NCLS Research


It has been suggested that women, children and those who are retired are three groups attracted to church life because it offers them a way, beyond the world of paid work, of finding fulfilment and having their social needs met. In a world where there are increasing opportunities for social interaction and fulfilment outside the churches, are homemakers still attracted to church life?

Personal characteristics

  • According to the Australian Community Survey (ACS), some 10% of Australian adults describe themselves as full-time homemakers.
  • Despite the changes to gender roles that have taken place in society, nearly all full-time homemakers are female (96%). Full-time homemakers are most likely to be aged 30–39 years (32%), which are the primary years for raising young children. Most homemakers are married (72%), with a further 6% living in de facto relationships.
  • The typical image of a homemaker is of a full-time mum with a husband and with dependent children under the age of 18. However, in the ACS data only 46% of full-time homemakers fitted this description.
  • Most homemakers did not proceed beyond secondary school (75%), although some have obtained university degrees (7%).

Work and leisure

  • Few work outside the home. By definition, few full-time homemakers are involved in paid work outside the home, with 88% saying they do no paid work each week and a further 9% working between 1 and 20 hours per week in paid employment. Consequently, only 13% of homemakers describe the workplace as an important place for them to meet with friends, compared with 34% nationally.
  • They describe themselves as less busy than other people. Homemakers perceive themselves to be a little less busy than the rest of the population. On a scale ranging from 1 (not at all busy) to 7 (too busy to cope), most homemakers (53%) scored 5 or higher, compared with a national average of 62%.
  • They are involved in school and children’s activities. The perception that homemakers are an important human resource for voluntary organisations is unsupported by the ACS data. The ACS indicates that homemakers generally have no greater level of involvement than others in volunteer work outside the home. Homemakers do, however, have higher levels of involvement in school and other educational groups than the population generally (32% compared with 17%). They are also more likely to be involved in activities for children and youth than the population generally (17% compared with 10%).
  • Home-centred activities are most important. The leisure activities of homemakers are more likely to be centred on the home. Homemakers value keeping in contact with friends by phone, with 80% describing this as important or very important, compared with 71% of the population. Homemakers are also more likely than others to view their home, or the homes of neighbours and friends, as important places for meeting with their friends (82% compared with 78% of the population). Shopping centres are also important for this purpose (31% compared with 18% of the population). By contrast, homemakers have little involvement in sporting or outdoor activities. They are less likely than other adults to go to the hotel or dine out.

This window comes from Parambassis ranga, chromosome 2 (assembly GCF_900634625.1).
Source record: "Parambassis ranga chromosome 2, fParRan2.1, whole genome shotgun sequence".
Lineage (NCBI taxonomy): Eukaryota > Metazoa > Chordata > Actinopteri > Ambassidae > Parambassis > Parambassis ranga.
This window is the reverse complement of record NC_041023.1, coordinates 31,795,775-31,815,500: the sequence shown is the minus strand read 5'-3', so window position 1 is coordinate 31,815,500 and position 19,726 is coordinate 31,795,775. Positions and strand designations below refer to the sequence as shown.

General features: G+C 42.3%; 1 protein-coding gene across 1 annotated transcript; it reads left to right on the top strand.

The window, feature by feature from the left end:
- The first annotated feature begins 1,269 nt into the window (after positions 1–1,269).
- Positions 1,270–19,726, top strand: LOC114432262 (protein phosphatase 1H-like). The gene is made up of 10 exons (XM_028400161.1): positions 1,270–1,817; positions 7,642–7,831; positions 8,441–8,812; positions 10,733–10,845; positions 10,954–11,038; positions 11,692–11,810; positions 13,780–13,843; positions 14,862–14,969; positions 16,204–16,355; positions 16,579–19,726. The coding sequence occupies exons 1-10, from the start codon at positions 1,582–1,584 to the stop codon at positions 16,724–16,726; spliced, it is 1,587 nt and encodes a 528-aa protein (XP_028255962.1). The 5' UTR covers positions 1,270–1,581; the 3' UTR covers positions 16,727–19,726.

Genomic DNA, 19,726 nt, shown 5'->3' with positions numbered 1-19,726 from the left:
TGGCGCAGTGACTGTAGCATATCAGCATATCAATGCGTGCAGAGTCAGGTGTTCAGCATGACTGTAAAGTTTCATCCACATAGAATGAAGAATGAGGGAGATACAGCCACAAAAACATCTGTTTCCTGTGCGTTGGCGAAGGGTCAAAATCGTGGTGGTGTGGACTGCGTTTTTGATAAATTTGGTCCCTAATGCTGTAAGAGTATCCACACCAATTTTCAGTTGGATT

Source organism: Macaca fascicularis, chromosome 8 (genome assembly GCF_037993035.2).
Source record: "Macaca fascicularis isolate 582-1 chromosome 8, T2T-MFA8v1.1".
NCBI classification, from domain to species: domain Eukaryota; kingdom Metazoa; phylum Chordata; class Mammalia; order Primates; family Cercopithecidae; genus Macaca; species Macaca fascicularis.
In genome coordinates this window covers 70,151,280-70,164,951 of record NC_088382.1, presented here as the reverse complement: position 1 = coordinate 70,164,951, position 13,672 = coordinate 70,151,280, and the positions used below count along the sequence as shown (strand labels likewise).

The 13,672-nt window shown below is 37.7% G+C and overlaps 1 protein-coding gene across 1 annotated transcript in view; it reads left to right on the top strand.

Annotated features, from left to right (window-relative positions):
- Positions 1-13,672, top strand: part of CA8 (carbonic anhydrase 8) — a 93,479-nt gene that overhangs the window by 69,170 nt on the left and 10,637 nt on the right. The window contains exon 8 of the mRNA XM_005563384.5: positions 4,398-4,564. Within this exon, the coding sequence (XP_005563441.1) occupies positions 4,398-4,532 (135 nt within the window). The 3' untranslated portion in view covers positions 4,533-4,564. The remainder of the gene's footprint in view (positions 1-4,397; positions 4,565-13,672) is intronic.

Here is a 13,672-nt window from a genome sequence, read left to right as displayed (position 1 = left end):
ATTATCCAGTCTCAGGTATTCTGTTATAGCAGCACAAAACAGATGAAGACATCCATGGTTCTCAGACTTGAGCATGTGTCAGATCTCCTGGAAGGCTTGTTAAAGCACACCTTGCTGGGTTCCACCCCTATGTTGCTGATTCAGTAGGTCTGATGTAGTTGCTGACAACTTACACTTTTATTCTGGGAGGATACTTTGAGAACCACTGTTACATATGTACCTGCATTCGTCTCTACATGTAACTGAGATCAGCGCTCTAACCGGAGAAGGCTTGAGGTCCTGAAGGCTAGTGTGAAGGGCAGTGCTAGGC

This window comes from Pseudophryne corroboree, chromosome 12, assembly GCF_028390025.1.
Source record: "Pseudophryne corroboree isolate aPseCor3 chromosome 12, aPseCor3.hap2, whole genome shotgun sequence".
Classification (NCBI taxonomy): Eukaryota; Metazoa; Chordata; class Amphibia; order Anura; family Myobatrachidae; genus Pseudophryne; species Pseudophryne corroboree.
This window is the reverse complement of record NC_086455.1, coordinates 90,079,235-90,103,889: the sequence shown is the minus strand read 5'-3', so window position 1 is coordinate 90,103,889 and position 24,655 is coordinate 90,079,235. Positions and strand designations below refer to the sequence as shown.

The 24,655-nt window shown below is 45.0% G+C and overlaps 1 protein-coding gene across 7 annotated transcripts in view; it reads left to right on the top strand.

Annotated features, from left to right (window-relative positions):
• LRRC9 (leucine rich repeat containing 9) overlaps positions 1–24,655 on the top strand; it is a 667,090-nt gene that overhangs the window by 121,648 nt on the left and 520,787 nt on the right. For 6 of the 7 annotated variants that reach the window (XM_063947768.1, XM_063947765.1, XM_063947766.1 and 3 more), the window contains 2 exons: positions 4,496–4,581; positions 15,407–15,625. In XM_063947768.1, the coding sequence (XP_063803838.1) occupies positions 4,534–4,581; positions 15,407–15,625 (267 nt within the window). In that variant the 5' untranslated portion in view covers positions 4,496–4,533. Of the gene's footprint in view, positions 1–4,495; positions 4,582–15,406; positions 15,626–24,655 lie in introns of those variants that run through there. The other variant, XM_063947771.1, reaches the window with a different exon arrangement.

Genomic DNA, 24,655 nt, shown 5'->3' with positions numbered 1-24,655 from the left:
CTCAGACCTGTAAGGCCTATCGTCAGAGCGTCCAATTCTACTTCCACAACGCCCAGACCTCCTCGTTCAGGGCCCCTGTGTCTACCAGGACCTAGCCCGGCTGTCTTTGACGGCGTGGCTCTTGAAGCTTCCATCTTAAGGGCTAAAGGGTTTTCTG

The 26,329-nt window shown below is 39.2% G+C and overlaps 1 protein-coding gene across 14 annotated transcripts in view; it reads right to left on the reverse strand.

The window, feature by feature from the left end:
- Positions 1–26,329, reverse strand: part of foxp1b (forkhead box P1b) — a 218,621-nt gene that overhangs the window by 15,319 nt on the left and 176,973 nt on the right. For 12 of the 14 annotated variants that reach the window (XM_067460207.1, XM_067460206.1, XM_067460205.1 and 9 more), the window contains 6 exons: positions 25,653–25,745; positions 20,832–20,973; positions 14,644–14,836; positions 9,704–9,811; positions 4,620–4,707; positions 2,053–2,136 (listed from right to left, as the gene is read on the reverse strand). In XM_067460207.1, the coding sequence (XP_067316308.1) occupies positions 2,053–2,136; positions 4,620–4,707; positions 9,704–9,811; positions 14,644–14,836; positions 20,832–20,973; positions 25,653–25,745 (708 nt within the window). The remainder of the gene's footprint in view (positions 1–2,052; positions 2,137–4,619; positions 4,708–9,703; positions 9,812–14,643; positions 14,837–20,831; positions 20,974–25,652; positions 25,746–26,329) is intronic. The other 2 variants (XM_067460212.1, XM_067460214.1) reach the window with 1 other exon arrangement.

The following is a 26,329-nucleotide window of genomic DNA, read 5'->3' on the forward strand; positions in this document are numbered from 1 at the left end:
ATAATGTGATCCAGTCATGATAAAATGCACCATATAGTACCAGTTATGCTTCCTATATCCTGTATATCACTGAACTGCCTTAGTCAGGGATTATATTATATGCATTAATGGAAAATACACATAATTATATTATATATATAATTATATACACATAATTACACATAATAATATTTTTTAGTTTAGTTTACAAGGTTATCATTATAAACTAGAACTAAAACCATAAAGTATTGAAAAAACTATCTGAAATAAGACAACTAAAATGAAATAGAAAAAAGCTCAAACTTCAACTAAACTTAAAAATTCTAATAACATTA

Beliefs and church attendance

  • They have meaning and purpose. Most homemakers say that their life has a sense of meaning or purpose (84%).
  • Religion is more important to them. Homemakers are more likely than others to hold to a range of traditional Christian beliefs (35% compared with 30% of the population) and are even more likely to view the Christian faith as being important for daily living (43% compared with 29% of the population). However, homemakers are only a little more likely than others to attend church frequently (24% compared with 20% of the population).
  • Values they affirm. Homemakers are less likely than others to see the accumulation of wealth as an important value for living (15% compared with 21% of the population). Nor do they see an exciting life as particularly important (34% compared with 49% of the population).

Ministry needs and opportunities

  • Home life is central. The data highlights that for many homemakers their world revolves mainly around their home life. They see their housework, their shopping and their involvement in activities for their children as significant and demanding roles. Any outreach by churches to this group needs to be sensitive to this reality and should not presume upon their time or devalue their role as homemaker. Supporting the homemaker role. Outreach activities to this group should be aimed at supporting them in their role as homemaker. Appropriate activities might include playgroups and short parenting courses. Homemakers might then see the church as supporting them rather than seeing their church involvement as just another activity added to an already busy schedule. It may be best to have activities for homemakers in small groups in the home rather than in less personal church settings.
Source: Profiling Australians (2003)

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